Introduction: During oviposition (the process of laying an egg) the shell gland (the lower part of the hen�s reproductive tract where the egg shell is formed) is temporarily everted (turned inside out) along with the egg. This allows the hen to lay a very clean egg. Sometimes the oviduct will not immediately retract once the egg has been laid. This condition is known as prolapse. The longer the oviduct remains outside the body, the greater the chance other birds will peck at the material, which could cause irreversible damage. If not noticed immediately, other birds will pick at the protruding material, often causing hemorrhage, infection, and death if quick action is not taken. CAUSANTS:
- Over or underweight Birds:
- Overweight birds are more prone to prolapse due to general muscle weakness and a tendency to lay larger eggs. Too much fat around the reproductive organs can also lead to prolapse.
- Birds that are underweight: when the birds begin lay are more likely to suffer prolapse because they may begin laying before the reproductive tract has completely matured.
- Early Photostimulation (increasing day length to stimulate sexual maturity):
- Birds that are exposed to increasing day length before the reproductive tract has fully matured are more likely to prolapse, because the reproductive tract may not be fully matured when they begin lay.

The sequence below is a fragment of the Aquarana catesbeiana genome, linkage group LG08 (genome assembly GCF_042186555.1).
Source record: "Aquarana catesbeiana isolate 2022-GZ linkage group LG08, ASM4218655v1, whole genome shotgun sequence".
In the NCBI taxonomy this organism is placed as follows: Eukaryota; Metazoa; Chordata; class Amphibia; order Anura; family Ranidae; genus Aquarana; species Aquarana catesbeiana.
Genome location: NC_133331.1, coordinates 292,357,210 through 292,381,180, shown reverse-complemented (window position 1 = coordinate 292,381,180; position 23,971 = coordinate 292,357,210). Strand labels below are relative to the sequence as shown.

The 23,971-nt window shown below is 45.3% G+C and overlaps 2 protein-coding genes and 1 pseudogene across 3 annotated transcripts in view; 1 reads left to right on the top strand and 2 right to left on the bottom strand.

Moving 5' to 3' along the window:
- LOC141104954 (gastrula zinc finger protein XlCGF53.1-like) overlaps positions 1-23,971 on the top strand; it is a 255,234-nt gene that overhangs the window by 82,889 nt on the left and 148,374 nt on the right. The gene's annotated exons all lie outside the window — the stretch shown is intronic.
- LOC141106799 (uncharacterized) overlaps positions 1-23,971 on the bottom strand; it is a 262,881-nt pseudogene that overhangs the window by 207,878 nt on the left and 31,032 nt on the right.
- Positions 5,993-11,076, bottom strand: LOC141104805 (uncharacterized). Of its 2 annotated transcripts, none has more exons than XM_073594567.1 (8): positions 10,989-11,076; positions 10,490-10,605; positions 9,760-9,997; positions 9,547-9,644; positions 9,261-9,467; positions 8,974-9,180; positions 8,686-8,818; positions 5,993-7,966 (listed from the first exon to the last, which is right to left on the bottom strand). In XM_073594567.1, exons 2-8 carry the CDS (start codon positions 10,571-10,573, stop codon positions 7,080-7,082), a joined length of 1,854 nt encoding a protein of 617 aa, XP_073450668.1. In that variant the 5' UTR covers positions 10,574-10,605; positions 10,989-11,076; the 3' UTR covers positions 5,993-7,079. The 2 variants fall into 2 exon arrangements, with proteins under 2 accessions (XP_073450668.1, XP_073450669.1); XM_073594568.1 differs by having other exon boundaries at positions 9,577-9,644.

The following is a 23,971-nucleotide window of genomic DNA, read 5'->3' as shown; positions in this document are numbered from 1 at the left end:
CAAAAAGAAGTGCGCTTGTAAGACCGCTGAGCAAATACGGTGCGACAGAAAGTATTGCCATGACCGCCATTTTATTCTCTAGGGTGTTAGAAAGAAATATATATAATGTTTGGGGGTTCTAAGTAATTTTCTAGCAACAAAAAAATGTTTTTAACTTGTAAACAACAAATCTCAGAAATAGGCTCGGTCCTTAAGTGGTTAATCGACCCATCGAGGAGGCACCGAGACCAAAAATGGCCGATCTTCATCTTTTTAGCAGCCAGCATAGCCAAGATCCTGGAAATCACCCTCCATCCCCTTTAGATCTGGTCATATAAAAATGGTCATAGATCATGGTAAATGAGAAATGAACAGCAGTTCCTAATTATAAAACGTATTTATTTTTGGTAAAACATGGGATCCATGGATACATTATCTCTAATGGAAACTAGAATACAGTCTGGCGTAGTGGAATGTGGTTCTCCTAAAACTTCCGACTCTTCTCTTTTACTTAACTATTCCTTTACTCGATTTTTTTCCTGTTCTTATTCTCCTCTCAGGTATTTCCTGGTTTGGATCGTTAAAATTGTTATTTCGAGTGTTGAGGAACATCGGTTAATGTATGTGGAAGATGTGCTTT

- Unbalanced feed rations:
- Insufficient calcium and other nutrients like Manganese, D3 and Choline in the diet will cause problems with eggshell formation but can also result in poor muscle tone. Poor muscle tone may cause problems with oviduct retraction once the egg has been laid.
- Reproductive age of the flock:
- Prolapse is more likely to occur at peak production and peak egg mass, simply because of the large demand placed on the birds metabolism.
- Laying double yolked eggs :
- The excessive size of these eggs will stretch and possibly weaken cloacal muscles. Weakened cloacal muscles will lead to an increase in the amount of time the oviduct is outside the body.
- High light intensity:
- Under high light intensity conditions, birds are more likely to see and be attracted to the everted oviduct and thus more likely to peck at it and cause damage.
TO AVOID DAMAGE:
- If the flock is laying a lot (more than 4%) double-yolked eggs, gently restrict feed intake (about 5-10% less than they eat ad libitum).
- Observe vent-pecking behaviour and isolate them from the flock.
- Reduce the lighting
- Round or blunt the beaks of the aggressive hens by using a hot cauterizing blade.
- Consider a very low wattage red-colored bulb. If birds can not distinguish the color of the everted shell gland from the background of colors, they may not be as prone to cause damage.
TREATMENT: Treatment of prolapsed hens with estradiol benzoate resulted in 89% of the birds recovering within 3 weeks compared to a 4% recovery rate in the controls. (Shemesh M, Shore L, Lavi S, Ailenberg M, Bendheim U, Totach A, Weisman Y; SUGGESTED LEVEL: 20 ml/100 birds for 7 days